Capital Markets

Mnuchin expected to be Trump’s Treasury secretary

Donald Trump has chosen Steven Mnuchin as his Treasury secretary, US media outlets reported on Tuesday, positioning the former Goldman Sachs banker to be the latest Wall Street veteran to receive a top administration post. Mr Mnuchin chairs both Dune Capital Management and Dune Entertainment Partners and has been a longtime business associate of Mr […]

Continue Reading

Banks

Financial system more vulnerable after Trump victory, says BoE

The US election outcome has “reinforced existing vulnerabilities” in the financial system, the Bank of England has warned, adding that the outlook for financial stability in the UK remains challenging. The BoE said on Wednesday that vulnerabilities that were already considered “elevated” have worsened since its last report on financial stability in July, in the […]

Continue Reading

Property

Zoopla wins back customers from online property rival

Zoopla chief executive Alex Chesterman has branded rival OnTheMarket “a failed experiment”, and said that his property site was winning back customers at a record rate. OnTheMarket was set up last year, aiming to compete with Zoopla and Rightmove, the UK’s two biggest property portals. It allowed estate agents to list their properties more cheaply […]

Continue Reading

Financial

Hard-hit online lender CAN Capital makes executive changes

The biggest online lender to small businesses in the US has pulled down the shutters and put its top managers on a leave of absence, in the latest blow to an industry grappling with mounting fears over credit quality. Atlanta-based CAN Capital said on Tuesday that it had replaced a trio of senior executives, after […]

Continue Reading

Banks

BoE stress tests: all you need to know

The Bank of England has released the results of its latest round of its annual banking stress tests and its semi-annual financial stability report this morning. Used to measure the resilience of a bank’s balance sheet in adverse scenarios, the stress tests measured the impact of a severe slowdown in Chinese growth, a global recession […]

Continue Reading

Categorized | Banks

RBS emerges as biggest failure in BoE stress test


Posted on November 30, 2016

Royal Bank of Scotland has emerged as the biggest failure in the UK’s annual stress tests, forcing the state-controlled lender to present regulators with a new plan to bolster its capital position by at least £2bn.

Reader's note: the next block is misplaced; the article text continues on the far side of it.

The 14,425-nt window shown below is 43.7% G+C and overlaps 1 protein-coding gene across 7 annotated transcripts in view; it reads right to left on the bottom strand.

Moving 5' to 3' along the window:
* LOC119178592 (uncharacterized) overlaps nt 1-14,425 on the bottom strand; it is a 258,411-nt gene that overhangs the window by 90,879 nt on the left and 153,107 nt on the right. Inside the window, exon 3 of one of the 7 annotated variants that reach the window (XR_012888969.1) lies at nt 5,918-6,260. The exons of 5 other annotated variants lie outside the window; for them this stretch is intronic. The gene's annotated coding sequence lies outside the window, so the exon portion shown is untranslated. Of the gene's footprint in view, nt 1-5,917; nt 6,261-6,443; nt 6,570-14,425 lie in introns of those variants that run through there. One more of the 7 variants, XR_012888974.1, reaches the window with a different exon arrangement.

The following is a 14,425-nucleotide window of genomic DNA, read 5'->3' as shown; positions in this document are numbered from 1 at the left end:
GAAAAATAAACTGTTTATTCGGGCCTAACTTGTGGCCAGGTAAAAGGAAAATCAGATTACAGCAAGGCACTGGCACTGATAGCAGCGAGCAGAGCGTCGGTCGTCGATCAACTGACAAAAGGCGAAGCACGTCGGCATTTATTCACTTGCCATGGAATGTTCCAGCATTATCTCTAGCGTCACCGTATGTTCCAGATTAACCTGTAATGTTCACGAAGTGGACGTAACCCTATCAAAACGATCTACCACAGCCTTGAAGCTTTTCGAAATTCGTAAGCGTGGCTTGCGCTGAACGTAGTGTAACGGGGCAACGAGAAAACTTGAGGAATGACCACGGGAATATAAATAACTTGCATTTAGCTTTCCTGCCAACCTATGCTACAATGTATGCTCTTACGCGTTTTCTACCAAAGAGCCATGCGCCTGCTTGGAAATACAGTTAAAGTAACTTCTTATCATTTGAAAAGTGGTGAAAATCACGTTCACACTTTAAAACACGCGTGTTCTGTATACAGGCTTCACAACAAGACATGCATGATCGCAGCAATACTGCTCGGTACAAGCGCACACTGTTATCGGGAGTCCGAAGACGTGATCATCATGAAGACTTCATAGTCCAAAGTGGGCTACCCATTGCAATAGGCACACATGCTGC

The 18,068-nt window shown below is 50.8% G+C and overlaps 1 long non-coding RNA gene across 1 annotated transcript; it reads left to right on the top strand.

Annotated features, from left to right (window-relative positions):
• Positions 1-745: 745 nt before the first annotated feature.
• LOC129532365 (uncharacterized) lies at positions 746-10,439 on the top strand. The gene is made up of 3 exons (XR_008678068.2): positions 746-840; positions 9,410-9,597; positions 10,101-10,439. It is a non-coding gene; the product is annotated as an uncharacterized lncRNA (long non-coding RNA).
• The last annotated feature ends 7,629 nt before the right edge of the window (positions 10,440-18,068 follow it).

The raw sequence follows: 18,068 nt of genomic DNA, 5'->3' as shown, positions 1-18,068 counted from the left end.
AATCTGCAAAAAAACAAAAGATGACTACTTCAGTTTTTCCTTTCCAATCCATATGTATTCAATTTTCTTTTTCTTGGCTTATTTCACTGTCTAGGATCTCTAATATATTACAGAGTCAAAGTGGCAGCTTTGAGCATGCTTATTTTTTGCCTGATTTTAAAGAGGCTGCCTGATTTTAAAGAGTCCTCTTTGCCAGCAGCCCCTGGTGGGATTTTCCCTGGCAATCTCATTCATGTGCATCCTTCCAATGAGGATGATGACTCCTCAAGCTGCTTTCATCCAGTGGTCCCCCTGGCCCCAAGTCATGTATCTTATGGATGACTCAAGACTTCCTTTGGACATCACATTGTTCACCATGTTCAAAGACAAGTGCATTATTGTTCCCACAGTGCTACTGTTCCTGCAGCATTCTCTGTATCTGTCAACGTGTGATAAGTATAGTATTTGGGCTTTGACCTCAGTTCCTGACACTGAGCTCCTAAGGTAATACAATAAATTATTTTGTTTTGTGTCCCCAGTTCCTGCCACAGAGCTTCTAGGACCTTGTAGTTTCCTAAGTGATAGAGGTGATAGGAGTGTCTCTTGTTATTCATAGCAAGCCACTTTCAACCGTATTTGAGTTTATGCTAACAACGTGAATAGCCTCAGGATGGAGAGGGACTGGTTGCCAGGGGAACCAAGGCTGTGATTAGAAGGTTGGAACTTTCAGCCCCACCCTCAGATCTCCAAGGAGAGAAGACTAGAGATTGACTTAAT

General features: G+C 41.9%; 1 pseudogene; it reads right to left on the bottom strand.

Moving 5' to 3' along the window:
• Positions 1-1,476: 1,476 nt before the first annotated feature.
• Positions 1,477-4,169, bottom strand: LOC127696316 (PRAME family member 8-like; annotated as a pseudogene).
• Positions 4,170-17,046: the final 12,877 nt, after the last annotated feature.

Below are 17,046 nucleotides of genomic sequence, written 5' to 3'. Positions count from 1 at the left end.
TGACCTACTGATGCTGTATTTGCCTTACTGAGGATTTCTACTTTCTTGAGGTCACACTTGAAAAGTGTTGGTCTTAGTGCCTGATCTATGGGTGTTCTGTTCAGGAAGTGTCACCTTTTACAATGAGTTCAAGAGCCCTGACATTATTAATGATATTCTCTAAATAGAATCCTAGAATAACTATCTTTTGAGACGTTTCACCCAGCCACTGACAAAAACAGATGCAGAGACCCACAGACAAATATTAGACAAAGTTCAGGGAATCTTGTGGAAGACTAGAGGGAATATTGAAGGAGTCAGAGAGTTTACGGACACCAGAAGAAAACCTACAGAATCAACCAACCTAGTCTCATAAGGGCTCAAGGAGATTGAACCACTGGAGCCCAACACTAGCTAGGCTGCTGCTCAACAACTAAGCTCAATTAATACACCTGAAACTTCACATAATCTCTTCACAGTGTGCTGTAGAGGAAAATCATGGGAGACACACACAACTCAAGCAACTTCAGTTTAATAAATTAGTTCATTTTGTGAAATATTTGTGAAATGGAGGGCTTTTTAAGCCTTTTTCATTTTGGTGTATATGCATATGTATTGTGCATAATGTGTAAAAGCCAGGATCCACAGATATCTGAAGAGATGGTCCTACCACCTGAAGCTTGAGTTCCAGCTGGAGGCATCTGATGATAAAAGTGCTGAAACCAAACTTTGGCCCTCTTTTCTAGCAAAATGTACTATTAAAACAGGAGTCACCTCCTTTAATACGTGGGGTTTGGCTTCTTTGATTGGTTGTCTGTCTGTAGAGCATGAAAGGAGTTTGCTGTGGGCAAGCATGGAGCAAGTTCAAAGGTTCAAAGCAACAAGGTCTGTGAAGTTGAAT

Barclays and Standard Chartered also failed to meet some of their minimum hurdles in the toughest stress scenario ever modelled by the Bank of England, but they were judged to have sufficient capital-raising plans already in place.

The outright failure of RBS – partly caused by heavy litigation costs still hanging over the bank – underlines how it is still struggling to regain a stable footing eight years after being bailed out by the taxpayer in the financial crisis.

RBS presented its revised capital plan to the BoE overnight after the bank, which is 73 per cent owned by the state, suffered the second-highest ever percentage fall in capital under the stressed scenario after the Co-operative Bank in 2014.

Overall, the BoE said the results showed the banking system had continued to increase its overall levels of capital and came out of the stressed scenario with stronger balance sheets than in previous years.

RBS, however, was the only bank to fall below the minimum hurdle rate even after “assumed management actions” but before the presumed benefit of converting its loss-absorbing hybrid debt know as alternative tier one (AT1) securities.

In the stressed scenario, RBS’s common equity tier one ratio – a measure of capital to risk-weighted assets that is the main benchmark of banking strength – fell from 15.5 per cent to 5.9 per cent after management actions but before AT1 conversion. That is below its 6.6 per cent hurdle rate and its 7.3 per cent “systemic reference point” – a second, more stretching target set for systemically important banks.

“The stress test demonstrates that RBS remains susceptible to financial and economic stress,” the BoE said. “Based on RBS’s own asssessment of its resilience identified during the stress-testing process, RBS has already updated its capital plan to incoroporate further capital strengthening actions and this revised plan has been accepted by the PRA board.”

The BoE said Barclays and StanChart also fell below their hurdle rates before management actions and conversion of AT1 securities. But in Barclays case the regulator was confident that its capital plan – including selling much of its African subsidiary – would be enough to fix its shortfall. In StanChart’s case, it said the bank had recently issued AT1 securities that would resolve its shortfall.

Lloyds Banking Group, HSBC, Nationwide and Santander UK all passed the stress test, which the BoE said hit riskier corporate loans harder than residential mortgage books.

The BoE toughened the tests from the previous two years and introduced higher individual targets for each bank – including an extra hurdle rate for the most systemically important lenders – instead of a standard hurdle rate.

This year the test modelled the impact of a sharp contraction in Chinese and Hong Kong growth, with an overall 1.9 per cent contraction of the global economy, combined with the knock-on effect of emerging market currencies depreciating against the US dollar. It also examined the consequences of a 31 per cent in UK house prices over a five-year timeframe.

In a statement following the stress tests, StanChart said it had a “strong and liquid balance sheet”, with the overall results demonstrating the lender’s “resilience to a severe global stress scenario”.